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I also want to mention the narrator, Jeff Woodman. He does a fantastic job of bringing these books to life. I recommend reading this series in order, since Danny's growth is such a major part of the books for me. Here at Walmart. This time, Danny is drawn into the mystery in a very personal way, even being considered a suspect for a period of time. Watching him balance between Danny the individual and Danny the police officer made for good reading. I also want to mention the narrator, Jeff Woodman.
He does a fantastic job of bringing these books to life. I recommend reading this series in order, since Danny's growth is such a major part of the books for me. View 1 comment. Mar 06, Michelle rated it liked it Shelves: 3-stars-or-less , read-in , part-of-a-series. In the fifth installment of this series, Officer Danny Boyle finds himself in Atlantic City with his partner and mentor, Officer John Ceepak, to depose a witness in the case against Ceepak's father.
While there, Danny runs into an ex-girlfriend, who is working for the famous illusionist who has a show at the hotel. They agree to meet for breakfast the next day, but she leaves Danny an ominous voicemail and is found dead later that night.
Since they have the week off, Danny and Ceepak offer to In the fifth installment of this series, Officer Danny Boyle finds himself in Atlantic City with his partner and mentor, Officer John Ceepak, to depose a witness in the case against Ceepak's father. Since they have the week off, Danny and Ceepak offer to stick around and help solve the case.
There is a lot going on in this book, maybe a bit too much, hence the title , but overall it was a quick, easy read. Mar 25, Jennifer rated it liked it. Not the best of the series, but okay. The boys step out of Sea Haven to help solve the murder of one of Danny's childhood friends in Atlantic City.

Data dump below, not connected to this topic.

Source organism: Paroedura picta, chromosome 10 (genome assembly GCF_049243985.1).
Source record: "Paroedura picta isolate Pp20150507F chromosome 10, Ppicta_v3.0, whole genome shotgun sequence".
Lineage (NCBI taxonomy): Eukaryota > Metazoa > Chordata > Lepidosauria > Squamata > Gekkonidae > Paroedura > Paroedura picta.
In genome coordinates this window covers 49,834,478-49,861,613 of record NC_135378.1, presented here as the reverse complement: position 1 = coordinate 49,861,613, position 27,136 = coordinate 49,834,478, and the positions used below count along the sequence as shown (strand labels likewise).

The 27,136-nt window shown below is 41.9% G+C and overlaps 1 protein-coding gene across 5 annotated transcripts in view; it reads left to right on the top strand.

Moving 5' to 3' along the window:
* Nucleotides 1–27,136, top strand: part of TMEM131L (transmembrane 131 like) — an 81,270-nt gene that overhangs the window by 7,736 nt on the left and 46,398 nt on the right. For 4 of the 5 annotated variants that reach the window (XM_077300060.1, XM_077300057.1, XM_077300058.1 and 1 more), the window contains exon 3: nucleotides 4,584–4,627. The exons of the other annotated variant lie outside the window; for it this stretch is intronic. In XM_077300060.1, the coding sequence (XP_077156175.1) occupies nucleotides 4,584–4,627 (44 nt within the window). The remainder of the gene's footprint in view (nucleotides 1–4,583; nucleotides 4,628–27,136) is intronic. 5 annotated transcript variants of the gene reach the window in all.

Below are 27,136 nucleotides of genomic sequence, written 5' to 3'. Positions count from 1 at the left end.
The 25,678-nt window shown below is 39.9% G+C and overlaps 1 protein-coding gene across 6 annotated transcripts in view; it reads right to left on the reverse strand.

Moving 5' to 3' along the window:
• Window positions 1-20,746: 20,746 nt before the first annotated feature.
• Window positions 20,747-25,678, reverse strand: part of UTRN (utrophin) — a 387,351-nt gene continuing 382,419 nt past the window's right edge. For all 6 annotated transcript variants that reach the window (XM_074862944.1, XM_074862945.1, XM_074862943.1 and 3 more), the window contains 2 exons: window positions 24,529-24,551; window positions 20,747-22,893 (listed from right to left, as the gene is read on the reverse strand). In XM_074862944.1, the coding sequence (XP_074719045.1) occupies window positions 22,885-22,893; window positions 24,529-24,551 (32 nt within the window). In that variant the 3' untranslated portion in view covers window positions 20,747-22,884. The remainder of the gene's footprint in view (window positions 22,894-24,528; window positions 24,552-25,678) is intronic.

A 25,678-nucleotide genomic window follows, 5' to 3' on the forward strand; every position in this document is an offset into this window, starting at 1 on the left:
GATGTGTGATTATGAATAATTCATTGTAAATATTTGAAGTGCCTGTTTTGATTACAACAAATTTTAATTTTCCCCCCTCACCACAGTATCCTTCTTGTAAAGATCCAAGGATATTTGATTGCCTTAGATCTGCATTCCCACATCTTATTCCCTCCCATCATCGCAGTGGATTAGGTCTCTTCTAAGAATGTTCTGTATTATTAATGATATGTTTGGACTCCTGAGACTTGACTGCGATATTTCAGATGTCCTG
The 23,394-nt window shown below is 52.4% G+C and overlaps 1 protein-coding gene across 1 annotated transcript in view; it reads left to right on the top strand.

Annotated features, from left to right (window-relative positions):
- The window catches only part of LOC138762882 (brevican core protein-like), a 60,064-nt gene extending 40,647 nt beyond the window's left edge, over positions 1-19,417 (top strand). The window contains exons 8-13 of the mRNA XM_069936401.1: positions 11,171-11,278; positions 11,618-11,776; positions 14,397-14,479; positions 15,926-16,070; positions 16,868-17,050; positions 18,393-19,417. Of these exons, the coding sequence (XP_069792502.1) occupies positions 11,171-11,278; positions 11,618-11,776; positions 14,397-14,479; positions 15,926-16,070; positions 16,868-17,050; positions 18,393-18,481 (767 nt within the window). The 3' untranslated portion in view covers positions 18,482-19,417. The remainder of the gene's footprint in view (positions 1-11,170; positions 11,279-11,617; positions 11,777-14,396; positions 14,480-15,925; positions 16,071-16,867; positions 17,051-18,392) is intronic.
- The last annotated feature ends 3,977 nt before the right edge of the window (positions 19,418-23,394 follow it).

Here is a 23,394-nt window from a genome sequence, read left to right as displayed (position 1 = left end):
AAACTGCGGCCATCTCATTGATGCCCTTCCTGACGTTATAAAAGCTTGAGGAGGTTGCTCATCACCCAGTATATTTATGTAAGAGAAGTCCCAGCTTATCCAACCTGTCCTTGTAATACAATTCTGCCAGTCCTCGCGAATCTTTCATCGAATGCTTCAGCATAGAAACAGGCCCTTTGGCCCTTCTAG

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I did learn the secrets to a few magic tricks, though. View 2 comments. Dec 20, Jen rated it it was amazing Shelves: male-author , police-fiction. In this caper, Danny the book's voice and Ceepak are in Atlantic City deposing a witness set to testify against Ceepak's father. They are doing this deposition purely as a favor to the prosecutor over in Cuyahoga County, Ohio. While they are there, an old friend of Danny's shows up. Danny's friend calls him and tells him she needs to speak with him privately, but before Danny can connect with her, she's murdered. Danny and Ceepak are out-of-towners, but they aren't going to stand by and be wallflowers.
They are still law enforcement agents in the state of New Jersey, so they'll pitch in and help bring the murderer to justice. I honestly do not know how Chris Grabenstein manages to make every Ceepak book better than the one before it. And yet Grabenstein tops himself every time! One of the many reasons I enjoy the John Ceepak mysteries so much is the connection of the title to the book.
Part of the whole puzzle is making the connection with the plot. And the significance of Mind Scrambler is probably the greatest of them all. It ties directly into the illusions Richard Rock is performing on his show as well as the reality that is being manipulated in the murder investigation. And as the reader, your head will be spinning round and round, much like Danny's does. You know when you watch an illusionist that there's a logical explanation for how the "magic tricks" work, but the dizziness comes from taxing your brain to try to figure out HOW they work.
I was dizzy from all the spinning and smoke and mirrors and illusions Grabenstein created that challenged my brain in this plot. This is my kind of thrill ride! But Grabenstein makes use of this new setting working in a number of pop culture references to Monopoly. Combine the references with Danny's sarcasm in the narration, and you have the recipe for Grabenstein's signature humor!